I love a good Whodunnit.
The popular book when I was in sixth grade was “The Westing Game,” a classic mystery novel right up there with the 1980s “Clue” adaptation for all-time go-tos for any young detectives out there.
While the sixth graders might not be allowed into Rian Johnson’s entry into the genre with the Pg-13-rated “Knives Out,” it can still be enjoyed by the appropriate ages.
Johnson, who has made enthralling films such as “Looper,” and some of the best episodes in television history like the perfectly filmed “Ozymandias” episode of “Breaking Bad,” does a fine job of making a mystery thriller.
With an ensemble cast of all types of different personalities – which helped the dysfunctional family bit – it could have gone horribly wrong had Johnson made a mystery too easy or not let some of his actors breathe, but somehow he pulled it off. He made a film that entertains both the sleuth out there and the average viewer, and for that I applaud him.
The Mr. Boddy in this film is Harlan Thrombey (Christopher Plummer), a mystery novel-writing patriarch of a family that constantly has him at wit’s end. We open with Harlan being found dead by his housekeeper, causing the family to come back into town for the funeral and more importantly to them, the reading of the will.
First, though, the police have some unfinished business. That is, the police who have been urged by renowned private investigator Benoit Blanc to reopen the case after Blanc was paid anonymously to take the case.
Blanc is portrayed by Daniel Craig – who like his time in “Logan Lucky,” absolutely loves to don the voice of a southern gentleman and all that entails. Craig is having a ball in this film, constantly one move ahead of most of the subjects in the family, but he toys with them anyway.
Early on, he pits family member against family member, looking for the truth and enlisting the aid of Harlan’s caretaker Marta Cabrera (Ana De Armas), to help him in his investigation.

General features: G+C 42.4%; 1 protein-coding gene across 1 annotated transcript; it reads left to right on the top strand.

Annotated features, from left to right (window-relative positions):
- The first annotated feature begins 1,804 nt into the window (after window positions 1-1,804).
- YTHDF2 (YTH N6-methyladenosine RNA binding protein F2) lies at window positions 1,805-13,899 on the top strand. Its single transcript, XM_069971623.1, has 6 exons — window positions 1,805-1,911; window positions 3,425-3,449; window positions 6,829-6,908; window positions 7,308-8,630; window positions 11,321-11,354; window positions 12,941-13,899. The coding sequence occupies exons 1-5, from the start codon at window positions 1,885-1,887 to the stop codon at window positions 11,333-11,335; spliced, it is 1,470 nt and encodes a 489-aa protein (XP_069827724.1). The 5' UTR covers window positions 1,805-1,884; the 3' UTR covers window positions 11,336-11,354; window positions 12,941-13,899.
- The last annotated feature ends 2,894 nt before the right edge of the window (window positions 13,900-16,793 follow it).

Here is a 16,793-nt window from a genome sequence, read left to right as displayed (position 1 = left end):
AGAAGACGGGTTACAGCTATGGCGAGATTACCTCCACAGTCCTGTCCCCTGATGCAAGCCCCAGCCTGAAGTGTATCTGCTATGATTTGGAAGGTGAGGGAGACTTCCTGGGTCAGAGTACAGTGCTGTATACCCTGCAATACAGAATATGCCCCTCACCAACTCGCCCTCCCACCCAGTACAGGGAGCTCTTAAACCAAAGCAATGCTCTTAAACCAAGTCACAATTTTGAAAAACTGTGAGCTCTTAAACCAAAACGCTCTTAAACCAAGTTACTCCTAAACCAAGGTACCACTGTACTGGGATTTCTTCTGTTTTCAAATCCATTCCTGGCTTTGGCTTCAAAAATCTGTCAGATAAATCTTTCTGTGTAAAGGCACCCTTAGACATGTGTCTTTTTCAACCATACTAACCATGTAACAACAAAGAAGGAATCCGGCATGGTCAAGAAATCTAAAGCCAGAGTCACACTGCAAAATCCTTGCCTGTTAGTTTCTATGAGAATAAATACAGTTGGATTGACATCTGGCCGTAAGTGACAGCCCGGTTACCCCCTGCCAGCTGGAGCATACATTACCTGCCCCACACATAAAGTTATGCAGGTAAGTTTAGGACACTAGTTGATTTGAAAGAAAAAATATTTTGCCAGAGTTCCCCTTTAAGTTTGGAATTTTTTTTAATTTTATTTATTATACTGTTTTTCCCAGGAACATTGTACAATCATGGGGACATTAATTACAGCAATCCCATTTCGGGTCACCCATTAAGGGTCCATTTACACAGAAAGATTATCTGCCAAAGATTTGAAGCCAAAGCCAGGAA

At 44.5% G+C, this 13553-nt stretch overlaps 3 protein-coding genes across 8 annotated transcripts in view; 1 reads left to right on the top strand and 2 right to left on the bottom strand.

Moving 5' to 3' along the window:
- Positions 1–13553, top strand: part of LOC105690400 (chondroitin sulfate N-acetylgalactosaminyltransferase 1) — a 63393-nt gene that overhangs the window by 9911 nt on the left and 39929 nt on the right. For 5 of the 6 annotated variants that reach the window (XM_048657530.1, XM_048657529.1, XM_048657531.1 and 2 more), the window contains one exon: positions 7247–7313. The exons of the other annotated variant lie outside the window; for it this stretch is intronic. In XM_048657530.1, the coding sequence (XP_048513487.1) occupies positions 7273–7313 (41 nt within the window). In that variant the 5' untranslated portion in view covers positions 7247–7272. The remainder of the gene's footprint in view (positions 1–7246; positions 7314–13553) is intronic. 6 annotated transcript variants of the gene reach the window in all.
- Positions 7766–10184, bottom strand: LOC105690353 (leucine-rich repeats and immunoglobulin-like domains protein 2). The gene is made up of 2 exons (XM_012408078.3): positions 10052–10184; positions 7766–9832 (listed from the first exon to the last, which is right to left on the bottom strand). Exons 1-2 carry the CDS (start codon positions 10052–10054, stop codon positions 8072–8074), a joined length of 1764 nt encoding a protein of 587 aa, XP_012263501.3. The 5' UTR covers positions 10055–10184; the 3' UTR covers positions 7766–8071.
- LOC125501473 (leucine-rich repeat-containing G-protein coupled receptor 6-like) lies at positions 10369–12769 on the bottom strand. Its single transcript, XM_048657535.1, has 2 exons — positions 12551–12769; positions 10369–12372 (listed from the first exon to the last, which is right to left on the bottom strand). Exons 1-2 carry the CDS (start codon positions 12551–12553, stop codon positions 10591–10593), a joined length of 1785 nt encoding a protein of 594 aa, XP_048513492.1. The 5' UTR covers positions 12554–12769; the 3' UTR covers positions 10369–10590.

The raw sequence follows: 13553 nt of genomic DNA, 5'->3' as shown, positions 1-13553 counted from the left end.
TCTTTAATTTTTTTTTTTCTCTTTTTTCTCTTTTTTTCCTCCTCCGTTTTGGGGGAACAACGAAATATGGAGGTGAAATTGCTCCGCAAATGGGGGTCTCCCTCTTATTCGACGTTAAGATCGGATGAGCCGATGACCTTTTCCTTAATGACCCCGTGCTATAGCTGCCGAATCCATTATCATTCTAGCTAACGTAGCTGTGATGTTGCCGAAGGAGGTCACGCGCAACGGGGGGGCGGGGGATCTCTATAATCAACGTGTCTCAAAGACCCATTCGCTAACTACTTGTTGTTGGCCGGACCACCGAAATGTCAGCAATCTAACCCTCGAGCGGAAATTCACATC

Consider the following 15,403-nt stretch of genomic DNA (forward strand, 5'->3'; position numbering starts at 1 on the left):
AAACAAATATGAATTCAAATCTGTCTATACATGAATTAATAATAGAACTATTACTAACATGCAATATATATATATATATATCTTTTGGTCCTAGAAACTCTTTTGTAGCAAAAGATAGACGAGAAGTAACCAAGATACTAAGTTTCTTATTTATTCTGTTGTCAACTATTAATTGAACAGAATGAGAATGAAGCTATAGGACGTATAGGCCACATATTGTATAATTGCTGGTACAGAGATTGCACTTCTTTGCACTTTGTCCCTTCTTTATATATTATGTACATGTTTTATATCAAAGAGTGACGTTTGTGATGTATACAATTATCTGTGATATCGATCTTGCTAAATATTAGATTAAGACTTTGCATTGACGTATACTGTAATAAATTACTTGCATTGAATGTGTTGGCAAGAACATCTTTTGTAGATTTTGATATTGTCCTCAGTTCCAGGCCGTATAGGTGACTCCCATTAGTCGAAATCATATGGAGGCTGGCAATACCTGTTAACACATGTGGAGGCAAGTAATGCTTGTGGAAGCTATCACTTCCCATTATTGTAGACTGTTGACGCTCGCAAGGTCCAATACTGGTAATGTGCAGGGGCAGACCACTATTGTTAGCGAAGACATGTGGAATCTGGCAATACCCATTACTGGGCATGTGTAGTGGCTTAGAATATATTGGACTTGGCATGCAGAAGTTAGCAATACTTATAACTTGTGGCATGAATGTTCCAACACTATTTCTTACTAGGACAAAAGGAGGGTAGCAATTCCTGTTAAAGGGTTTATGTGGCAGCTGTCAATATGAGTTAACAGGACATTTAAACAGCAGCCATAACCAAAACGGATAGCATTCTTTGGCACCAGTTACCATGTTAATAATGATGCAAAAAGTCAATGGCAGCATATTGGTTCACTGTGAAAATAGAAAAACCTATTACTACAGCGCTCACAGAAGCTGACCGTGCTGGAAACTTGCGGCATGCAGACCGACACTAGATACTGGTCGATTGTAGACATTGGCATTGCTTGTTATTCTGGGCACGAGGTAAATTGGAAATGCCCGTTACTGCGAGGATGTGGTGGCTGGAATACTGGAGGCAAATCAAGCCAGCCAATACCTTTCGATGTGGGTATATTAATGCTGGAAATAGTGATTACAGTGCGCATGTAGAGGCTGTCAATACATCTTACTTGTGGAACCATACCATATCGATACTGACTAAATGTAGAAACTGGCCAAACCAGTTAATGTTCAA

The investigation has many twists and turns, paying off in a satisfying ending that is worthy of the Whodunnit moniker.
What I liked:
Well, the cast picks for once, but first let me give a shoutout to de Armas. Yes, Craig gets much of the marketing – along with Chris Evans – but de Armas carries the film in her own right. I only saw her once before in the wonderfully crafted “Blade Runner 2049,” but I hope to see her in more.
Onto the rest of this huge ensemble, there is Harlan’s kids played by Jamie Lee Curtis and Michael Shannon. Curtis is the firstborn who thinks the rest of her family isn’t pulling their own weight while Shannon plays the son whose job is just to run his family’s business, which to everyone else feels like charity. Don Johnson plays Curtis’ husband and Toni Collete is the wife of Harlan’s deceased son, as she portrays the daughter-in-law who constantly needles the other members of the family.
The grandchildren are Curtis and Johnson’s son Ransom (Evans), who is delightfully malicious after years of playing clean-cut Captain America; Collete’s daughter played by Katherine Langford, a stereotypical millennial; and Shannon’s son played by Jaeden Martell, a ‘very political’ teenager.
I like the dialogue for the most part and the setting of the movie as the Thrombey’s mansion has a great aura for mystery.
What I didn’t like:
Although I like what Johnson did in terms of navigating this large cast, I do feel like maybe a few characters could have been delved into more, mainly the police officers played by Lakeith Stanfield and Noah Segan, the housekeeper (Edi Patterson), Langford’s character and Martell’s character, who only have a few lines compared to everyone else.
My score: 92/100
Rating: Rated PG-13 for thematic elements including brief violence, some strong language, sexual references, and drug material.
Jordan Bishop is the assistant news editor for the Stillwater News Press and can be reached at firstname.lastname@example.org.